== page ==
What Happens to Assets With No Next of Kin?

By Heather Frances J.D.

When someone dies without clear heirs or beneficiaries, it may be difficult for the court to correctly distribute the estate’s assets. State laws establish which relatives can share in the deceased's assets and what happens to those assets when no relatives are available to inherit. The laws that govern this process vary from state to state, though many states’ laws are similar.


A will is your tool to direct the distribution of your assets after you die. Though some states limit your ability to completely disinherit close relatives, such as a spouse, you may generally leave your property to anyone you choose. You may also name secondary beneficiaries who would inherit if your primary beneficiaries die before you. For example, you could name your spouse as your primary beneficiary and your friend as your secondary beneficiary; if your wife died before you, your entire estate would go to your friend. If all of the beneficiaries listed in your will die before you, your estate will pass according to your state’s intestate succession laws.

Intestate Succession

Intestate succession laws, which vary from state to state, direct the distribution of your assets if you die without a will. Generally, state laws provide that your estate will pass first to your spouse, though some states limit your spouse’s share if you have children from a prior relationship. If you have no surviving spouse, your children will likely be next in line to inherit, followed by your parents, siblings and then the children of siblings. If none of these relatives survives, some state laws may permit your grandparents and their descendants or other next of kin, such as aunts, uncles and cousins, to inherit your assets. Each state’s rules vary on where this list of relatives terminates.

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Locating Heirs

After you die, the court in your state that administers probate cases appoints a personal representative for your estate, sometimes called an executor or administrator of the estate. The court issues to this personal representative documents, or letters testamentary, which grant the authority to act on behalf of the estate, including gathering assets, paying last debts and expenses, and distributing the remainder of your estate to the beneficiaries. One of the personal representative’s responsibilities is to identify and locate the estate’s heirs. If your personal representative is a close friend or relative, this may be an easy task; otherwise, he may have to hire expert researchers to find your heirs.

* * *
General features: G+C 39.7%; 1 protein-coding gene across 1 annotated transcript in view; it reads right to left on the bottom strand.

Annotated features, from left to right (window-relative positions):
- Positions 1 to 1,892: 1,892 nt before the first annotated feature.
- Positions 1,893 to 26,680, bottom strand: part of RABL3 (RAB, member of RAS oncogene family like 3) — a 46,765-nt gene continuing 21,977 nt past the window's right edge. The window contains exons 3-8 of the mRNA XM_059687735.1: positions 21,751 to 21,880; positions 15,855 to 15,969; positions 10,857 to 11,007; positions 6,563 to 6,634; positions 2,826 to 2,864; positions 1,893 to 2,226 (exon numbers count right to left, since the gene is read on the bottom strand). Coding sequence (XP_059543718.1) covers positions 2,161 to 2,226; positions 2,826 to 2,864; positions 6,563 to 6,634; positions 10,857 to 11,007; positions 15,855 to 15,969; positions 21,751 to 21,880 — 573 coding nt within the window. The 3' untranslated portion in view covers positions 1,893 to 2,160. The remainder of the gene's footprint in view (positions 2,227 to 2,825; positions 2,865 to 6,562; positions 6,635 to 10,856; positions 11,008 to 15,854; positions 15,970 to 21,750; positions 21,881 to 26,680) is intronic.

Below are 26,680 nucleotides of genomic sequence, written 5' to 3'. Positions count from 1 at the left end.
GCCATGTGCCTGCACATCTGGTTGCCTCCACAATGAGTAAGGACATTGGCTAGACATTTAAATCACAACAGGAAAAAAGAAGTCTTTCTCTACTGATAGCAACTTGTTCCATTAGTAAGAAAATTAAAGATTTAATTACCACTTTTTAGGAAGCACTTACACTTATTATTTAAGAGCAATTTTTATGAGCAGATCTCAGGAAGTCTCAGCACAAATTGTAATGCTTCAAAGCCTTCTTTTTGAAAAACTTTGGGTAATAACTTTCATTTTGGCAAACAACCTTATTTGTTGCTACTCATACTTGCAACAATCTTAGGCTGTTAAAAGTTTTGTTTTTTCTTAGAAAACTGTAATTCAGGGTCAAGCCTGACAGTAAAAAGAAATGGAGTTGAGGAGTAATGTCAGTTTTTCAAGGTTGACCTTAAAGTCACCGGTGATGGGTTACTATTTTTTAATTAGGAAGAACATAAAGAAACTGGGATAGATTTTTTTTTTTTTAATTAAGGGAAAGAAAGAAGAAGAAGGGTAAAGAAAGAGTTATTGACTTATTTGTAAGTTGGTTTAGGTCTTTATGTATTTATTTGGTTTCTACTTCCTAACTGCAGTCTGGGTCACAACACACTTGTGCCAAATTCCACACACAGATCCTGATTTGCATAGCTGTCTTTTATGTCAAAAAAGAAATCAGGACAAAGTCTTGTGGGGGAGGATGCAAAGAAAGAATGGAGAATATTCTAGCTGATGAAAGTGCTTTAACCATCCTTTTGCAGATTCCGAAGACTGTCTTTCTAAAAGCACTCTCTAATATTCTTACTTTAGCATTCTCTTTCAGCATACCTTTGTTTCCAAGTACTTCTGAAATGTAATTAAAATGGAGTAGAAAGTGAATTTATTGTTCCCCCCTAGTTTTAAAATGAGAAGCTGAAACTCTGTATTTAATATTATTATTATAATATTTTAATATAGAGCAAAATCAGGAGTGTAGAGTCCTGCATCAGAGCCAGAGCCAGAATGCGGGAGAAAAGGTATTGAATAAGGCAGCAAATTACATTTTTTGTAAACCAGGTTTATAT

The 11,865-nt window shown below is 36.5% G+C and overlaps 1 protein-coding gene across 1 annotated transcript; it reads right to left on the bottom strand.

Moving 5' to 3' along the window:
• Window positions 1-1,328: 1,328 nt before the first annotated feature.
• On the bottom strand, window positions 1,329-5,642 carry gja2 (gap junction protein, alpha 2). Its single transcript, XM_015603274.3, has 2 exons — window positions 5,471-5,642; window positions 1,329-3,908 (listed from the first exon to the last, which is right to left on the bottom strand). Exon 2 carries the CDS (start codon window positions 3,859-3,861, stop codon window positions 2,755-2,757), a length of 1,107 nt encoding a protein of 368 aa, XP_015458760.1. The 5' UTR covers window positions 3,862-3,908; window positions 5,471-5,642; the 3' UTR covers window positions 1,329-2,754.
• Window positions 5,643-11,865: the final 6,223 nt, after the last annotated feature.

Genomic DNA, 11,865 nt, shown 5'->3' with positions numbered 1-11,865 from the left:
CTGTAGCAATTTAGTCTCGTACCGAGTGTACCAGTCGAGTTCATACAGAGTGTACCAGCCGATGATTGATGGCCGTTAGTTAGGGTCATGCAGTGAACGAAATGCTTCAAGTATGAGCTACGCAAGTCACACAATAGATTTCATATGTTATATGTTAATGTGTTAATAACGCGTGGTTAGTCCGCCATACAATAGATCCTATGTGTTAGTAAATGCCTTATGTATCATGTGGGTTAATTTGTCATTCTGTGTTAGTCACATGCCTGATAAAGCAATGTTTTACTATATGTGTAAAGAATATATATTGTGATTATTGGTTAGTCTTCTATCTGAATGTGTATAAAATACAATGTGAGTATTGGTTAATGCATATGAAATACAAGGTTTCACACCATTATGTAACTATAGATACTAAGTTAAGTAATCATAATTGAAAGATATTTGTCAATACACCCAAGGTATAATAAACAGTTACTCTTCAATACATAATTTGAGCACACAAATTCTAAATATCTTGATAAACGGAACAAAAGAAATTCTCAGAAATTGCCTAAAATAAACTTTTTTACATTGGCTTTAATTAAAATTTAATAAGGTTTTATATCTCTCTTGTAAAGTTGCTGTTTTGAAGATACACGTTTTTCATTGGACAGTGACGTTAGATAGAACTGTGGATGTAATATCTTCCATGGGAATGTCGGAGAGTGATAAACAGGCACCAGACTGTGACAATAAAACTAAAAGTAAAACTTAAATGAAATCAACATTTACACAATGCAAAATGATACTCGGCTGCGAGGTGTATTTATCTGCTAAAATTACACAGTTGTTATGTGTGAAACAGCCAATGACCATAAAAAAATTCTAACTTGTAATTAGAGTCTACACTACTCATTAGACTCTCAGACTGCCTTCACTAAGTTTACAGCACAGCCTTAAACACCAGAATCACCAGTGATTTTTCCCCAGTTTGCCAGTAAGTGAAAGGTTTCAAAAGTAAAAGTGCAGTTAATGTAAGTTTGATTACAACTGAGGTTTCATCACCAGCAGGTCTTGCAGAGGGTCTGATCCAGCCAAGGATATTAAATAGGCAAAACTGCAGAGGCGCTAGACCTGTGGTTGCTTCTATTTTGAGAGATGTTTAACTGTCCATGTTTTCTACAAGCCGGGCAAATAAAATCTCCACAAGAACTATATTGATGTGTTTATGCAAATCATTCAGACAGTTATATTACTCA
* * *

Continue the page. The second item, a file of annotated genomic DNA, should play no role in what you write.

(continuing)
If you die without a will or you leave a will but no named beneficiaries survive you, state law usually directs that the estate's assets be given to extended family members. But it is possible for someone to die leaving no one who qualifies to inherit either under the will or under intestate succession, depending where the list of "family" is cut off by state law. In such cases, the assets of the estate will be given to the state. This is known as the doctrine of escheat. For example, Ohio law directs the relevant county’s prosecuting attorney to collect the decedent's estate and turn it over to the county treasurer for use in the county’s school system.

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Probate Laws on the Next of Kin


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How to Prepare a Will

A will is a document in which a person describes the management and distribution of her estate after her death. Per common law, a "will" disposed of real property while a "testament" disposed of personal property, but today the courts use the terms interchangeably. No state requires a will, but persons dying without wills cede to the state all decisions about estate distribution. With a will, a testator makes her own inheritance decisions, selects an appropriate executor for her estate, and names a guardian to raise her minor children in the event of her death.

The Hierarchy of Heirs

The hierarchy of heirs is determined by laws that govern inheritance in each state. Some states have adopted the Uniform Probate Code and have based their inheritance laws on its recommendations. The Uniform Probate Code provides rules concerning who is entitled to inherit a deceased relative's property/estate if no last will and testament was executed. Although laws may vary somewhat by state, typically the hierarchy of heirs is intended to divide the estate fairly among surviving family members.

What Are the Basic Principles of Inheritance?

How your property is distributed after you die depends on the probate law of your state. If you die with a valid will, your property will generally be distributed according to your will, although certain restrictions exist. If you die without a will, your property will be distributed according to state laws. Taxes might be taken out of your estate before any assets are distributed.

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